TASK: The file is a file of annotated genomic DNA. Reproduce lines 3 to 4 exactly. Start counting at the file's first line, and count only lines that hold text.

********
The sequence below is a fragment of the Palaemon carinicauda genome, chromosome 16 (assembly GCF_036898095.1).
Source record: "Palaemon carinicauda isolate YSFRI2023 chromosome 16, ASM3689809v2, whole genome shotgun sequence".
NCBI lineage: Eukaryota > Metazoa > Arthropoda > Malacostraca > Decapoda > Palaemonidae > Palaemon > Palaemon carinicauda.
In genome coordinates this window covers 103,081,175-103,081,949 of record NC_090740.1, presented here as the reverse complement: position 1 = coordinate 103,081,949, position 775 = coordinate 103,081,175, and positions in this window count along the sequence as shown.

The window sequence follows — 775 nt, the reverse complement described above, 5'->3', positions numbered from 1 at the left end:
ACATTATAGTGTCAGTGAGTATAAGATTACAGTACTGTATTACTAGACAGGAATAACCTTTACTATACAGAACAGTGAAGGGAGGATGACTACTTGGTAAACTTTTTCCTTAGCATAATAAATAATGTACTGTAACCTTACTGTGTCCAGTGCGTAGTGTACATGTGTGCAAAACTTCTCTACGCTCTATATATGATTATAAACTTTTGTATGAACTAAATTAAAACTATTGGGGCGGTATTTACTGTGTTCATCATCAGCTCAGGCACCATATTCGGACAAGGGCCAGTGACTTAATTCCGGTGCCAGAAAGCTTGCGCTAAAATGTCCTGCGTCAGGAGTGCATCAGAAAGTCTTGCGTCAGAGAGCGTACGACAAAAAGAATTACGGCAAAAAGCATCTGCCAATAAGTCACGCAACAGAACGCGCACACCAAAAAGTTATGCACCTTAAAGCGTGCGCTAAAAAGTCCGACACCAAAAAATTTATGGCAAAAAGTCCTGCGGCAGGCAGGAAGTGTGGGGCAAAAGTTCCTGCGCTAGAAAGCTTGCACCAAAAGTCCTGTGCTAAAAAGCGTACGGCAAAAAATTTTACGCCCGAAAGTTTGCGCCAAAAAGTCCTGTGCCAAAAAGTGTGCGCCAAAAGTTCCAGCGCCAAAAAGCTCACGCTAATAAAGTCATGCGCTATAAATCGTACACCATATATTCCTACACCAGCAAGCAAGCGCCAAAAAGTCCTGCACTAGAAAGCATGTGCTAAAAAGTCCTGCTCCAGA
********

NCBI lineage: Eukaryota > Metazoa > Arthropoda > Malacostraca > Decapoda > Palaemonidae > Palaemon > Palaemon carinicauda.
In genome coordinates this window covers 103,081,175-103,081,949 of record NC_090740.1, presented here as the reverse complement: position 1 = coordinate 103,081,949, position 775 = coordinate 103,081,175, and positions in this window count along the sequence as shown.